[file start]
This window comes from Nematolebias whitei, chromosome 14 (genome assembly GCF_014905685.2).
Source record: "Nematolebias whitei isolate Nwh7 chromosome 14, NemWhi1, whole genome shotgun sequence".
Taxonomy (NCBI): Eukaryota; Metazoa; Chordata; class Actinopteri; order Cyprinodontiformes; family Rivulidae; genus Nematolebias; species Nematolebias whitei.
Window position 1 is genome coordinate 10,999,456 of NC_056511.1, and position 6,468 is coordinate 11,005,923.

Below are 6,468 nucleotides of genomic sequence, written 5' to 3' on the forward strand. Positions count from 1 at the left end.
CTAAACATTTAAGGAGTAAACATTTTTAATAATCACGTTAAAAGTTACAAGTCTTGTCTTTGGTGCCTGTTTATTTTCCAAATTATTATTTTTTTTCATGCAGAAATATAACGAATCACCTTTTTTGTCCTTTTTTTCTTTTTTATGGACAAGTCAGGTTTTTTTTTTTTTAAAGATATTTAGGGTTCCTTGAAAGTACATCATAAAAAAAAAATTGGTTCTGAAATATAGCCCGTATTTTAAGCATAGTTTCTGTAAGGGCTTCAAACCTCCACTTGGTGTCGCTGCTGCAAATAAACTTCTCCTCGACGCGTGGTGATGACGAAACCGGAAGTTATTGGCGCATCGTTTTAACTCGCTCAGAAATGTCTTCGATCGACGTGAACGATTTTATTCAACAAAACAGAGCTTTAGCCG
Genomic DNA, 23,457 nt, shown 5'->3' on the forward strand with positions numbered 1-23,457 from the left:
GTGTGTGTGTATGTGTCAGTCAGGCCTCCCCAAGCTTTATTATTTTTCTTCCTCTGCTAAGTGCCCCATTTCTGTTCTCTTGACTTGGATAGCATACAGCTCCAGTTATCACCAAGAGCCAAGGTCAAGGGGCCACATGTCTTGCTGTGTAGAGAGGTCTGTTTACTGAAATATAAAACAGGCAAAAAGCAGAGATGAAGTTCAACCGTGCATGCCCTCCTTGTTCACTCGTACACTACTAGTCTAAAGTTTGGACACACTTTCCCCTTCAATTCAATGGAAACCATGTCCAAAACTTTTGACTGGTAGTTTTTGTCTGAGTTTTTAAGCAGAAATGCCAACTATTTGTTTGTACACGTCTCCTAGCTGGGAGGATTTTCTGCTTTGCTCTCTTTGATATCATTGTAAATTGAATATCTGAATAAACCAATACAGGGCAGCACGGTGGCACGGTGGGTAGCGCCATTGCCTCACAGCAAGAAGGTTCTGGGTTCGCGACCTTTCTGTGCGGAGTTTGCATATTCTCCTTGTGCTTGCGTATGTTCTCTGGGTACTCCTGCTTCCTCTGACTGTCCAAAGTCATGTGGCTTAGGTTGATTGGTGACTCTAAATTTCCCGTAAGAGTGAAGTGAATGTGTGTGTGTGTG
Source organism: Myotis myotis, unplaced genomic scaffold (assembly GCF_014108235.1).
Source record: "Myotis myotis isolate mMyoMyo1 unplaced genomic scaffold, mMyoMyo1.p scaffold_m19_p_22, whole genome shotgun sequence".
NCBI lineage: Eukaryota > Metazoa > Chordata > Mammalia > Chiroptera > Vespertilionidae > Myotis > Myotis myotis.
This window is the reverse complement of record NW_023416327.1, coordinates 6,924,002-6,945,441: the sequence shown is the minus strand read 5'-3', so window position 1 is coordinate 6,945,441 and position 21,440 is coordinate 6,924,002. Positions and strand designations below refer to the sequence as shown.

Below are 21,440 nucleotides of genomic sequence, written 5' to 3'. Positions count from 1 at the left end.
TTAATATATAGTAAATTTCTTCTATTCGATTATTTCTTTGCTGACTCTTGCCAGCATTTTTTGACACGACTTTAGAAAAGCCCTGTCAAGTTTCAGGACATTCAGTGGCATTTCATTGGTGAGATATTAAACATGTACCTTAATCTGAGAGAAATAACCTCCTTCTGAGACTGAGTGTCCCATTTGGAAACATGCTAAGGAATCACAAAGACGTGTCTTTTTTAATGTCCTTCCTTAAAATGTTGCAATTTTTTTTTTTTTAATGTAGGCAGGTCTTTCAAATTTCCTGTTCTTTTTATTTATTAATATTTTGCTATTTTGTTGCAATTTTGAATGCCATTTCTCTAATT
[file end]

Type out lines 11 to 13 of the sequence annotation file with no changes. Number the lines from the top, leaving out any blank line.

NCBI lineage: Eukaryota > Metazoa > Chordata > Mammalia > Chiroptera > Vespertilionidae > Myotis > Myotis myotis.
This window is the reverse complement of record NW_023416327.1, coordinates 6,924,002-6,945,441: the sequence shown is the minus strand read 5'-3', so window position 1 is coordinate 6,945,441 and position 21,440 is coordinate 6,924,002. Positions and strand designations below refer to the sequence as shown.

Below are 21,440 nucleotides of genomic sequence, written 5' to 3'. Positions count from 1 at the left end.